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Court denies motions attacking jury verdict for worker in wage suit

February 10, 2017

A federal judge Thursday rejected motions for judgment in its favor or a new trial by employers who lost a jury trial over unpaid wages to a Terre Haute worker.

A jury in December awarded $171,345.76 to Daniel L. Brown, who sued Presstime Graphics Inc., Osler Institute Inc., and owner Joseph Selliken Jr. in December 2013. The total included damages for unpaid overtime Brown worked plus liquidated damages under the federal Fair Labor Standards Act and the Indiana Wage Payment Statute.

Brown provided security and maintenance services for the defendants from June 2010 to October 2013. He claimed he turned in timecards reporting he worked 35 hours a week, but he actually was working many more hours, often seven days a week. He claimed supervisors told him to track his overtime separately, and the he would be paid for that time in the future.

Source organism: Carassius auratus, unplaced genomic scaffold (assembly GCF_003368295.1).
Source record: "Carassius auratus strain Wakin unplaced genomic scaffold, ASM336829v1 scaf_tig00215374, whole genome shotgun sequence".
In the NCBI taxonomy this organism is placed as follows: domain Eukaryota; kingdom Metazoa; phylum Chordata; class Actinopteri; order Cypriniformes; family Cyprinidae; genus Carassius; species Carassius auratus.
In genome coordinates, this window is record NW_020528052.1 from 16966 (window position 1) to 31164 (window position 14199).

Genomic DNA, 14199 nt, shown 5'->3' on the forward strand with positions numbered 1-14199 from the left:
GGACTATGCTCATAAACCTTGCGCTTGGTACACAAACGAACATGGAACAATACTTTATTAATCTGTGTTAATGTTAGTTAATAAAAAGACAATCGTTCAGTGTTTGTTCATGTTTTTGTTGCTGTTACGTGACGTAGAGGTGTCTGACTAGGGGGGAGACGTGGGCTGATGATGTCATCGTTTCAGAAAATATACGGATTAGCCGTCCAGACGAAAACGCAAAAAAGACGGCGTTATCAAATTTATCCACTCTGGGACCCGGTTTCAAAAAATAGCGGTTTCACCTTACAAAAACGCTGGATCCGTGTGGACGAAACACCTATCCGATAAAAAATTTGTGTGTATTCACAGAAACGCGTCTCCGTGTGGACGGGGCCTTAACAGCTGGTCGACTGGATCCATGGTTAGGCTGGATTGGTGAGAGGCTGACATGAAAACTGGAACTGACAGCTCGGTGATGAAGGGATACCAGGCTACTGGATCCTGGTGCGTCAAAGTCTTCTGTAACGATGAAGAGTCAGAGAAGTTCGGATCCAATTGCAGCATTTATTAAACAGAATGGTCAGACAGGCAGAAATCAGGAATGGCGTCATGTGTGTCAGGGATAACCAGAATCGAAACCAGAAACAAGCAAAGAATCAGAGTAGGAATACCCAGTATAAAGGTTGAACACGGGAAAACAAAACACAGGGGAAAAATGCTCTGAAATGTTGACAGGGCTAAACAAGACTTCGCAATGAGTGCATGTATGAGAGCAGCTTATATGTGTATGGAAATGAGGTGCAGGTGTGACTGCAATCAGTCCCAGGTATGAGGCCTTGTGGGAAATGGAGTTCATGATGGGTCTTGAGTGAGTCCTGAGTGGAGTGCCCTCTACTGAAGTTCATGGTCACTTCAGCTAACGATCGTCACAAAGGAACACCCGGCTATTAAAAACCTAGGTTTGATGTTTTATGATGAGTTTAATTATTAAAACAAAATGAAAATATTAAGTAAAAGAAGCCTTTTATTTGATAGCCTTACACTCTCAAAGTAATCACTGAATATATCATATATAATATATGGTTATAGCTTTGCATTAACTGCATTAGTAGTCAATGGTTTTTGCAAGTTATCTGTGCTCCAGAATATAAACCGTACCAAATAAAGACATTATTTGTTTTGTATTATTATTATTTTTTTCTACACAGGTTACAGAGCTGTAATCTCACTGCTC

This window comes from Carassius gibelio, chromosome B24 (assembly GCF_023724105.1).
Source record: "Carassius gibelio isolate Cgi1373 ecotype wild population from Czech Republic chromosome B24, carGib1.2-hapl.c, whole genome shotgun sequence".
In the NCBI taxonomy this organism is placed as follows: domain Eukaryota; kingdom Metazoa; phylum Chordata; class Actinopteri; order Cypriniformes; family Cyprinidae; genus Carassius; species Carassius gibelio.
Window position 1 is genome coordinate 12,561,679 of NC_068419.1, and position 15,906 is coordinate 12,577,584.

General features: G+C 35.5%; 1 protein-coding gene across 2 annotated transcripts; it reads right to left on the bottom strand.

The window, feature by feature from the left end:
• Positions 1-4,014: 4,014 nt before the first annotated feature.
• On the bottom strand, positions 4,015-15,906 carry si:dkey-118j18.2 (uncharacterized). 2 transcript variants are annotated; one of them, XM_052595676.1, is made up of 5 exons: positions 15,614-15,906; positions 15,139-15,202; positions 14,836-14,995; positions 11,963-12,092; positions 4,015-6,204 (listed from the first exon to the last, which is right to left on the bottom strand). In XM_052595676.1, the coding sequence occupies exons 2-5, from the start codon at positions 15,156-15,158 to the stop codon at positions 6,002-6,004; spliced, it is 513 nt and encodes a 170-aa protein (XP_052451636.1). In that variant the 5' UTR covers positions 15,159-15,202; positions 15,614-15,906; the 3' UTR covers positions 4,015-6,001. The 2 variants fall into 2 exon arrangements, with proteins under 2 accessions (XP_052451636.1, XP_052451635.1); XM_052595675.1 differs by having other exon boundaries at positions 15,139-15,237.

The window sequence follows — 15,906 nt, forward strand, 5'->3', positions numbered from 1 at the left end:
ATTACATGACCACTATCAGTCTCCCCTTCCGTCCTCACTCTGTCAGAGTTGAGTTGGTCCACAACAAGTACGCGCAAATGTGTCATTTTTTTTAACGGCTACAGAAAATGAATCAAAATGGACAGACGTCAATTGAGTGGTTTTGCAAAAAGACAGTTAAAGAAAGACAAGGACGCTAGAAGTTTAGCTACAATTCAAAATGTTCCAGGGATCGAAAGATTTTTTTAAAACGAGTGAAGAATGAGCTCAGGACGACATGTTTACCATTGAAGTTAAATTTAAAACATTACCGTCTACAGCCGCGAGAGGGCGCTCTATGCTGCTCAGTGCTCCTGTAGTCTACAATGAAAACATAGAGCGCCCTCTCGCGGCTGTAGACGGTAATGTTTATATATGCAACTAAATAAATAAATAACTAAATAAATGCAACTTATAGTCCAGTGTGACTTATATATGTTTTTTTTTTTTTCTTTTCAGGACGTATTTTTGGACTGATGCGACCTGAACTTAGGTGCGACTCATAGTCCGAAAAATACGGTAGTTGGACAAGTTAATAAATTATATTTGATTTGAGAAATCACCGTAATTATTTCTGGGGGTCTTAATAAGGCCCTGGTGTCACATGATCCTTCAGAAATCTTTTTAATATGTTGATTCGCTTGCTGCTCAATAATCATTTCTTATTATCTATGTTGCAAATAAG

The defendants moved under Federal Rules of Civil Procedure 50(b) and 59(a) for judgment as a matter of law or a new trial, but District Judge William T. Lawrence denied the motion. Defendants argued in part that Brown wasn’t under the direct supervision of a named defendant, but Lawrence ruled otherwise.

“There was ample evidence at trial to support a finding that the Defendants knew or had reason to know that the Plaintiff was working overtime on a regular basis,” he wrote in Daniel L. Brown v. Presstime Graphics, Inc., et al., 2:13-cv-425. “As the Defendants acknowledge, the law does not permit an employer to avoid paying overtime by remaining willfully ignorant of an employee’s hours.”   
 

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